Interesting Facts About Mescaline: Known For Its Hallucinogenic Effects

Mescaline is a drug that can be artificially created in laboratory conditions, but is most often extracted from cacti plants. It’s a drug that has been consumed for more than 3,000 years, having its roots in the Native cultures in North and South America. You might recognize this drug by a more popular name: peyote.
Mescaline is a naturally occurring psychedelic alkaloid of the phenethylamine class, known for its hallucinogenic effects comparable to those of psilocybin and LSD.
It occurs naturally in the peyote cactus, the San Pedro cactus, the Peruvian torch, and other members of the Cactaceae plant family. It is also found in small amounts in certain members of the Fabaceae (bean) family, including Acacia berlandieri.
Mescaline has a wide array of suggested medical usage, including treatment of alcoholism and depression. However, its status as a Schedule I controlled substance in the Convention on Psychotropic Substances limits availability of the drug to researchers. Because of this, very few studies concerning mescaline’s activity and potential therapeutic effects in humans have been conducted since the early 1970s.
Below are some interesting facts about Mescaline:
1. Mescaline was first synthesized in 1919 by Ernst Späth from 3,4,5-trimethoxybenzoyl chloride. Subsequent to this, numerous approaches utilizing different starting materials have been developed.
2. The Native American Church was formed in 1918 specifically to preserve the right to use mescaline for religious ceremonies. By 1922, there were an estimated 13,000-22,000 ceremonial users of mescaline in the U.S.
3. Mescaline is produced when products of natural mammalian catecholamine-based neuronal signaling such as dopamine and noradrenaline are subjected to additional metabolism via methylation, and mescaline’s hallucinogenic properties stem from its structural similarities with these two neurotransmitters.
In plants, this compound may be the end-product of a pathway utilizing catecholamines as a method of stress response, similar to how animals may release compounds such as cortisol when stressed.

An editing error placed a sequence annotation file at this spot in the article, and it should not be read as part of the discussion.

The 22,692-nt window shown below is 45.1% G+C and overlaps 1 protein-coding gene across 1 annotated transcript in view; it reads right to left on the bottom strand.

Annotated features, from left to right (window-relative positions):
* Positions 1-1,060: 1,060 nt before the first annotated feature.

4. In the United States, mescaline was made illegal in 1970 by the Comprehensive Drug Abuse Prevention and Control Act, categorized as a Schedule I hallucinogen. The drug was prohibited internationally by the 1971 Convention on Psychotropic Substances. Mescaline is legal only for certain religious groups (such as the Native American Church) and in scientific and medical research.
5. In Canada, France, The Netherlands and Germany, mescaline in raw form and dried mescaline-containing cacti are considered an illegal drug. However, anyone may grow and use peyote, or Lophophora williamsii, as well as Echinopsis pachanoi and Echinopsis peruviana without restriction, as it is specifically exempt from legislation. In Canada, mescaline is classified as a schedule III drug under the Controlled Drugs and Substances Act, whereas peyote is exempt.
6. In 1955, English politician Christopher Mayhew took part in an experiment for BBC’s Panorama, in which he ingested 400 mg of mescaline under the supervision of psychiatrist Humphry Osmond. Though the recording was deemed too controversial and ultimately omitted from the show, Mayhew praised the experience, calling it “the most interesting thing I ever did”.
7. In 1990, the Supreme Court ruled that the state of Oregon could ban the use of mescaline in Native American religious ceremonies. The Religious Freedom Restoration Act (RFRA) in 1993 allowed the use of peyote in religious ceremony, but in 1997, the Supreme Court ruled that the RFRA is unconstitutional when applied against states.
Many states, including the state of Utah, have legalized peyote usage with “sincere religious intent”, or within a religious organization, regardless of race.

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